Use this URL to cite or link to this record in EThOS: http://ethos.bl.uk/OrderDetails.do?uin=uk.bl.ethos.725184
Title: Impact of a brief education on stigma related to sexual intrusive thoughts about children
Author: Porter, Terri K.
Awarding Body: University of Surrey
Current Institution: University of Surrey
Date of Award: 2017
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Abstract:
Background: Individuals with OCD tend to delay help seeking due to fear of stigma, particularly individuals who experience sexual intrusive thoughts. Few studies have examined sexual intrusive thoughts about children (sometimes called pedophile-OCD). The current study assessed the effectiveness of a brief education intervention in reducing stigma towards a person experiencing such thoughts. Method: 120 participants took part in an online survey. Participants were shown a vignette describing a target individual who experienced sexual intrusive thoughts about a child. Participants completed stigma measures (perceived dangerousness, perceived unpredictability, and desired social distance), and assigned a diagnostic label before and after being shown educational information about OCD and Pedophilic Disorder. Participants also completed six open-ended questions about their decision making. Results: Ninety participants (75%) assigned an initial diagnosis of pedophilia. Following the education, more than half of these changed their diagnosis from pedophilia. A McNemar’s test demonstrated that a significant number of individuals moved away from a pedophilia diagnosis post education. Paired comparison tests demonstrated that perceived dangerousness and desired social distance from the target decreased significantly following the intervention. Repeated measures ANOVA demonstrated that the group of participants who moved away from an initial pedophilia diagnosis showed a greater decrease in stigma ratings than those who did not. Discussion: Based on the mere presence of a sexual thought about a child, most individuals assigned a label of pedophilia. However, initial judgments and level of stigma were amenable to significant change following a brief education intervention. Future research may benefit from examining the experiences of people with pedophile-OCD directly as well as ascertaining the most effective style of psycho-education materials to promote anti-stigma messages.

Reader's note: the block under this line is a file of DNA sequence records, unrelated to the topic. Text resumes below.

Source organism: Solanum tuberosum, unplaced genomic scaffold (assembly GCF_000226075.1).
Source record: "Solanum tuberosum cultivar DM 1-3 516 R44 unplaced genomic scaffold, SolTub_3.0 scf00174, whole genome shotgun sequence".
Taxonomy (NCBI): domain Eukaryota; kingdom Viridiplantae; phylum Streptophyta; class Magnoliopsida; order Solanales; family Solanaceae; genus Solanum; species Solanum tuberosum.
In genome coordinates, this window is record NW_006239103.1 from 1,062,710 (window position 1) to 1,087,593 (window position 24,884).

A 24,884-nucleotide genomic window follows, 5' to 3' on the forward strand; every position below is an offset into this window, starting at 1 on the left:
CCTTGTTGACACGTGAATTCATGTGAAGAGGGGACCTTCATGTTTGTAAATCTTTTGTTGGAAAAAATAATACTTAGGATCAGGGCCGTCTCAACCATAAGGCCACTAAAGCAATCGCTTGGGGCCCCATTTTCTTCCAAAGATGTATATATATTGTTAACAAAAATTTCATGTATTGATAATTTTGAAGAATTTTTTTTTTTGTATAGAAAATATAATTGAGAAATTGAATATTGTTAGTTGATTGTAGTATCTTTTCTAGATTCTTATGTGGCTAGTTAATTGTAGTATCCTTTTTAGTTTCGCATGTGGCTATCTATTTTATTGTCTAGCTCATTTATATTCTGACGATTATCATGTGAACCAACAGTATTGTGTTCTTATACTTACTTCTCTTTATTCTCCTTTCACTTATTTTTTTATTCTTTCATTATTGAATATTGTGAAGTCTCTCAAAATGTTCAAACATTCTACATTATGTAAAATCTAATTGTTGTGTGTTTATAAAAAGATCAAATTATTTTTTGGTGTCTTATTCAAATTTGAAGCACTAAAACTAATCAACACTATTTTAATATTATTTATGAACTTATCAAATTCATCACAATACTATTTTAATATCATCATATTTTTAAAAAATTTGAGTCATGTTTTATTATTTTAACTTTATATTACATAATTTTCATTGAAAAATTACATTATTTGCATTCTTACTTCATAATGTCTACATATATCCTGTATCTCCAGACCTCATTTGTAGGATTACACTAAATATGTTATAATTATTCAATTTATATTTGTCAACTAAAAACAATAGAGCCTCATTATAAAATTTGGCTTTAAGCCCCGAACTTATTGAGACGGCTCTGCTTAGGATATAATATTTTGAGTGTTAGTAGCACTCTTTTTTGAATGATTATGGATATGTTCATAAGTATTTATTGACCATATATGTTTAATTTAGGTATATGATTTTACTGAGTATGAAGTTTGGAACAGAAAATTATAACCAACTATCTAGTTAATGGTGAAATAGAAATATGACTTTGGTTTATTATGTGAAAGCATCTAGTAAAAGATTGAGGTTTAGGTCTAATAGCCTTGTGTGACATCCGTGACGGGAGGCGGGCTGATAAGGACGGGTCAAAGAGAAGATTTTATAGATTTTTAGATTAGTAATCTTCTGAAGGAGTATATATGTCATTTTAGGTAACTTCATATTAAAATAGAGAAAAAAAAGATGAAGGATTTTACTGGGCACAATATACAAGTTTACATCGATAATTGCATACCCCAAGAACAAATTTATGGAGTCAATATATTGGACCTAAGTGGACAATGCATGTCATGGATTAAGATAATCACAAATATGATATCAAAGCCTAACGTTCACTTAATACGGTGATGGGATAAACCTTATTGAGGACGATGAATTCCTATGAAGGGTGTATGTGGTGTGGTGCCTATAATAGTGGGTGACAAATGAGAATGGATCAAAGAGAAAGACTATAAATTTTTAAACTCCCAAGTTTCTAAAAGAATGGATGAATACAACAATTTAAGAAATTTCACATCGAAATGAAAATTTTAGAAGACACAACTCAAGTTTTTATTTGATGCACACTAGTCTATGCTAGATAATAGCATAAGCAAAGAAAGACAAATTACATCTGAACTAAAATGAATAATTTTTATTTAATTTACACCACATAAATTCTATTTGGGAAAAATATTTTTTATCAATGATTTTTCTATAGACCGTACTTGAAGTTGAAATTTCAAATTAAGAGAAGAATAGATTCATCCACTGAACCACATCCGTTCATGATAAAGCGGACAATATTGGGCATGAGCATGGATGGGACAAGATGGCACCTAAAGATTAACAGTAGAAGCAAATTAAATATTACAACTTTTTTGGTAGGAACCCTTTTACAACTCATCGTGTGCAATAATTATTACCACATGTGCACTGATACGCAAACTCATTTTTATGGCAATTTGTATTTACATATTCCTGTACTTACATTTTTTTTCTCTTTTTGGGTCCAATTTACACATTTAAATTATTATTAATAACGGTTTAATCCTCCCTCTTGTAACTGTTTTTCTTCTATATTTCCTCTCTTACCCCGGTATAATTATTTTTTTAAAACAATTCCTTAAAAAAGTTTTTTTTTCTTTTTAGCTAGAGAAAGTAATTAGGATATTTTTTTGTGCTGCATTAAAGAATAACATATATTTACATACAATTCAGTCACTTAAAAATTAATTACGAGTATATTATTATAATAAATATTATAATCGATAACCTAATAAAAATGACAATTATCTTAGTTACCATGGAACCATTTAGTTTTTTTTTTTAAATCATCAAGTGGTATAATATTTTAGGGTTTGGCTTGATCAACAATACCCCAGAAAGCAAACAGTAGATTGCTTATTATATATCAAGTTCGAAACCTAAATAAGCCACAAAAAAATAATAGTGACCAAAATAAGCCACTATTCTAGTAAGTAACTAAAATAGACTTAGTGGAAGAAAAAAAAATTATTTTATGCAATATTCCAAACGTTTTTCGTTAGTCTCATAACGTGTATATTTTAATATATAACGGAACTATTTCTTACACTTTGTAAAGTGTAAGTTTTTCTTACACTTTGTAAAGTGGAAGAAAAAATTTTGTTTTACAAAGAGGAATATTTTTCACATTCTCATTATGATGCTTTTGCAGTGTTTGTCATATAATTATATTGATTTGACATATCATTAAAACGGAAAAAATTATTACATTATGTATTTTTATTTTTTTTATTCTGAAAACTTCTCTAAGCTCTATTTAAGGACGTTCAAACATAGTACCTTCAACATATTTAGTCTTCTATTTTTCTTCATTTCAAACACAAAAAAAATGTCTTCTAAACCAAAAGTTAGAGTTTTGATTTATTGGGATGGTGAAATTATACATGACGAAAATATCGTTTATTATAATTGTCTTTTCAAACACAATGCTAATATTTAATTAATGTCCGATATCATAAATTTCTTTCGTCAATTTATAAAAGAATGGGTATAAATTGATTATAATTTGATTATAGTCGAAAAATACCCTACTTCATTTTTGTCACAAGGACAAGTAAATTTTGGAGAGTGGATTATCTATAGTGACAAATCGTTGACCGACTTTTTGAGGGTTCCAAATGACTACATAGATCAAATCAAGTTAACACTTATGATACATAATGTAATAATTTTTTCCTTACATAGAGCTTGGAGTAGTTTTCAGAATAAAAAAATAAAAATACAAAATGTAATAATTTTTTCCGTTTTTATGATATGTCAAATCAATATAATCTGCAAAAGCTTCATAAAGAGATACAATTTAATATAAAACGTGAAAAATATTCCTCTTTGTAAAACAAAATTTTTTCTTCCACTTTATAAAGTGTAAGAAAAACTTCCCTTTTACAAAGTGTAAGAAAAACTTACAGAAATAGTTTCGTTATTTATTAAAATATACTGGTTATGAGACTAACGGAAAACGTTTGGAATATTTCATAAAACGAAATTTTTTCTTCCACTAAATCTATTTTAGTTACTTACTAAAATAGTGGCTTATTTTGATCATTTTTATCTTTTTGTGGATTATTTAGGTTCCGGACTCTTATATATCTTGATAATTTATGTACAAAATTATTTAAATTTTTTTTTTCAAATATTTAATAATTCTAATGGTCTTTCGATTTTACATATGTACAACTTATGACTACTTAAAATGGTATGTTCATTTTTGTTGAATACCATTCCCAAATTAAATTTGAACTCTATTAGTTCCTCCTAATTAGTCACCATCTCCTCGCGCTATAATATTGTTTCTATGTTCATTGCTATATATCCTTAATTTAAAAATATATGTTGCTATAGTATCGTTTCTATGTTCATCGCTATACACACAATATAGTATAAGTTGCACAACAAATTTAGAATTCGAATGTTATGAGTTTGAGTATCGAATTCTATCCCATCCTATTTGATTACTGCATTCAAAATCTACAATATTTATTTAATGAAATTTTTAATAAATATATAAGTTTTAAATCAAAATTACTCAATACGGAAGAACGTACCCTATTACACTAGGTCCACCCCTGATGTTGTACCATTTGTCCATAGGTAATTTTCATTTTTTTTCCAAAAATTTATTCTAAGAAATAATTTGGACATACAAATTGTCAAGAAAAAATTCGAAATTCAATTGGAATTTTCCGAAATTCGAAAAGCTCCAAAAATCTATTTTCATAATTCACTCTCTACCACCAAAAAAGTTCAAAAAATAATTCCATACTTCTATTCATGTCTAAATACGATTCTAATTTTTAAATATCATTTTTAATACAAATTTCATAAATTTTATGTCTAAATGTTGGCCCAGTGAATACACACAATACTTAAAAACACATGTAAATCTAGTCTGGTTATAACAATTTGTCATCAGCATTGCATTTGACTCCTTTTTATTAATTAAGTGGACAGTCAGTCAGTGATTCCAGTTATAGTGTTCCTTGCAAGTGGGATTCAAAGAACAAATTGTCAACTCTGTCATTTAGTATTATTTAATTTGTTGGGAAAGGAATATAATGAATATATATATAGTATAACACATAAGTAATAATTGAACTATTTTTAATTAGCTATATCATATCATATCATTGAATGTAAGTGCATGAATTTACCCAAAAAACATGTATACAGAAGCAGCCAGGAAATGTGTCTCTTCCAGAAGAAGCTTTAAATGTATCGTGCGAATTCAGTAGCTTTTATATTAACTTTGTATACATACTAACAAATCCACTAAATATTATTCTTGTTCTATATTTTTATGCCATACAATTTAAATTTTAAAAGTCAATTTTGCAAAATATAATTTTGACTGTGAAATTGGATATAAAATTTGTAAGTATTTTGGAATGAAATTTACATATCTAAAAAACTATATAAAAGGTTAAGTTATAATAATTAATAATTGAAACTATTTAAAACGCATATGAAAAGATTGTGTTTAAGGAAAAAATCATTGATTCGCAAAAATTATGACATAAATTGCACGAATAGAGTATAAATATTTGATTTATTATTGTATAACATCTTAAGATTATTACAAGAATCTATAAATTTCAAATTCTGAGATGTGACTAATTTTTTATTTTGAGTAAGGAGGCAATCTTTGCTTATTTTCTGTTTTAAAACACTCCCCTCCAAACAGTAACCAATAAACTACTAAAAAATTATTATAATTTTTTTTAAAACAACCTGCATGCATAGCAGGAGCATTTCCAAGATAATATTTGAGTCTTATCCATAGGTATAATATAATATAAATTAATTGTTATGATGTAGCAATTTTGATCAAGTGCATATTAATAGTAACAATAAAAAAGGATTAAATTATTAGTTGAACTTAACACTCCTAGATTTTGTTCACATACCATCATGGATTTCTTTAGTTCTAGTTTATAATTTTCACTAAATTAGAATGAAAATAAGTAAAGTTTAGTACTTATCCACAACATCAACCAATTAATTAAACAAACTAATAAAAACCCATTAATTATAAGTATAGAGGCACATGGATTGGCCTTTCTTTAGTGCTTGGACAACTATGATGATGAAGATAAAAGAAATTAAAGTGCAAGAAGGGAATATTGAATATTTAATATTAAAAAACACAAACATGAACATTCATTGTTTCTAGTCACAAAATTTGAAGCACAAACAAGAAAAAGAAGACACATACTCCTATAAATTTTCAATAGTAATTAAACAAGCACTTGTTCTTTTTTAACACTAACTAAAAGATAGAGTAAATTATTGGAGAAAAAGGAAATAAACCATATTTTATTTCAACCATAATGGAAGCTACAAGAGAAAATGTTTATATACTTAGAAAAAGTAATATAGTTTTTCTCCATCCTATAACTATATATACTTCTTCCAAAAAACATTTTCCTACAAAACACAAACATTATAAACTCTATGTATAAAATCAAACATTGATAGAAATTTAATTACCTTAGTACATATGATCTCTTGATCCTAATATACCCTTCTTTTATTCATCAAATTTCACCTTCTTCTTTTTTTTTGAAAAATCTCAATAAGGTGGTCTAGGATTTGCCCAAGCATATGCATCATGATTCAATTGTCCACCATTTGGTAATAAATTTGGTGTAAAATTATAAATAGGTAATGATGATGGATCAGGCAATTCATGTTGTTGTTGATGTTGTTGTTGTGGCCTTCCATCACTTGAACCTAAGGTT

Supervisor: Simonds, Laura ; Morison, Linda Sponsor: Not available
Qualification Name: Thesis (D.Psych.) Qualification Level: Doctoral
EThOS ID: uk.bl.ethos.725184  DOI: Not available
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